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The regular methods brought in my only brookie of the day, a smaller version of the ones we were chasing.

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Once we'd had enough of that, we made a quick stop on our way out to fish a small stream with pretty little wild rainbows.

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Fun little stream. I got hits on four consecutive casts in this pool. Gotta love it.

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My family and I met Holdsworth for a trip to a couple of easy-access lakes in the Uintas. It had been awhile since we'd taken in the view from the overlook at Bald Mountain Pass.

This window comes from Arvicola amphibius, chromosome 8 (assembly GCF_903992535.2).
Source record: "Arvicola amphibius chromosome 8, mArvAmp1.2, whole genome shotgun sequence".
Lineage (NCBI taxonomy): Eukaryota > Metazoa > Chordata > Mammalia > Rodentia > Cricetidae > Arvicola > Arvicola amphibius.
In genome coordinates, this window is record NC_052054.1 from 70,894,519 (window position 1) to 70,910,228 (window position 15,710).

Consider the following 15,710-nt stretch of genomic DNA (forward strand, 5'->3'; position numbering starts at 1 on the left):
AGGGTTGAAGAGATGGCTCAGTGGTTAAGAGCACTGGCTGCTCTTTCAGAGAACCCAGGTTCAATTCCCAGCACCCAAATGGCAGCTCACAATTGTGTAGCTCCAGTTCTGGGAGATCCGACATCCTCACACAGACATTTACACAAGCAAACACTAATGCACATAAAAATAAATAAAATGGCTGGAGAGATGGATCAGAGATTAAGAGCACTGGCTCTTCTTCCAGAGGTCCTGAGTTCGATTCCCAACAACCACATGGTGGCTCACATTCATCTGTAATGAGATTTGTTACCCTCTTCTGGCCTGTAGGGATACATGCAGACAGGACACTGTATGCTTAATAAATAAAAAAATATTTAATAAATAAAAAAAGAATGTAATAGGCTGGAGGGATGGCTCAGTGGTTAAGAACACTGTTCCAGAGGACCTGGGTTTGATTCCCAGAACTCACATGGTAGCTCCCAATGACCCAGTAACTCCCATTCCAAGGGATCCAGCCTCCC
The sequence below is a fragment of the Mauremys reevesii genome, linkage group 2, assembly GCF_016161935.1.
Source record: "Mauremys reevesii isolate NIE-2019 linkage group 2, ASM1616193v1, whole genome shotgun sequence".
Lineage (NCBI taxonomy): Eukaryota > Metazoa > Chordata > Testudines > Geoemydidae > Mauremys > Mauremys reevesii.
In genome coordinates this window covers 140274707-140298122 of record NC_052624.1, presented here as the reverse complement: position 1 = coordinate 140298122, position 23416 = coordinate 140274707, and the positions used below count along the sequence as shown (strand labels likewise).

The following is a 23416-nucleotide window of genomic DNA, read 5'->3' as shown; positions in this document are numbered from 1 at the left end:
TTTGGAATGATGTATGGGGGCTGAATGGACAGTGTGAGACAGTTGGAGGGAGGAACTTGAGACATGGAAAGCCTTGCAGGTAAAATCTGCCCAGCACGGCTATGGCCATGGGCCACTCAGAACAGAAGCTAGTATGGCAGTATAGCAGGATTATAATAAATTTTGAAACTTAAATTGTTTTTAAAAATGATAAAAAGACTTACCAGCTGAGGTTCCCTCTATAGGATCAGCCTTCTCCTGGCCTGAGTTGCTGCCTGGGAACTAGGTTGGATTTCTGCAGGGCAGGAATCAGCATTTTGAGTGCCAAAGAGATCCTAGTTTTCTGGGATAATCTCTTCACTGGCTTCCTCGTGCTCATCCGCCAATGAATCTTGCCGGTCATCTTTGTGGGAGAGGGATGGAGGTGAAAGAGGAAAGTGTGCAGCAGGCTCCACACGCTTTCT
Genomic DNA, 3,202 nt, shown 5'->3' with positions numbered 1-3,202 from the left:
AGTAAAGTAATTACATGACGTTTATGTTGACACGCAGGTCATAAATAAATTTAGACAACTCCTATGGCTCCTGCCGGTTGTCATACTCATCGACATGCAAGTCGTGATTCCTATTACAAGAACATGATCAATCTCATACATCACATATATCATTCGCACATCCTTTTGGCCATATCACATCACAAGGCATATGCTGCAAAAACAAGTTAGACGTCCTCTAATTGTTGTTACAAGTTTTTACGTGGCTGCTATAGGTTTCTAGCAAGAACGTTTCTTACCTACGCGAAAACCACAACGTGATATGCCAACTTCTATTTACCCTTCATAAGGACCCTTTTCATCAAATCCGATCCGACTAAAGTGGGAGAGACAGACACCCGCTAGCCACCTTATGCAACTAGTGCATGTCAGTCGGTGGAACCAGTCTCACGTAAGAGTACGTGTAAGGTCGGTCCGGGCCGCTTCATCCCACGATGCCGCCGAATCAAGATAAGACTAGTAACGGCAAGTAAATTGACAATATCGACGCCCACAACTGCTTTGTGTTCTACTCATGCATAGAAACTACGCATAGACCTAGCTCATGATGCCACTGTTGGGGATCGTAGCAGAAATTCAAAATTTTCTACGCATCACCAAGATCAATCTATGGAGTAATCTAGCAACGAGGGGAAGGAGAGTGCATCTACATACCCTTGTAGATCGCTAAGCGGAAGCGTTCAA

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Our first stop was Emerald Lake, which sits at the base of Bald Mountain. It's a pretty little lake that requires a very short scramble up the hillside, just off Hwy 150.

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We weren't even sure if it held fish, but some reading of those old drainage pamphlets had me wondering. At first, Aaron and I couldn't get anything going and there wasn't any surface activity to confirm the presence of fish. We were almost ready to declare it lifeless when a splash changed our minds.

Knowing we had something to fish for only fueled our desire to get something to hand, but we still struggled, only getting a couple of knocks after countless casts.

Sonia got bored and decided to fish for a bit. Strangely enough, she got two small brookies right away, so we switched tactics and started pulling a few in. I was proud of her for coming up with her own rig. It was a winner!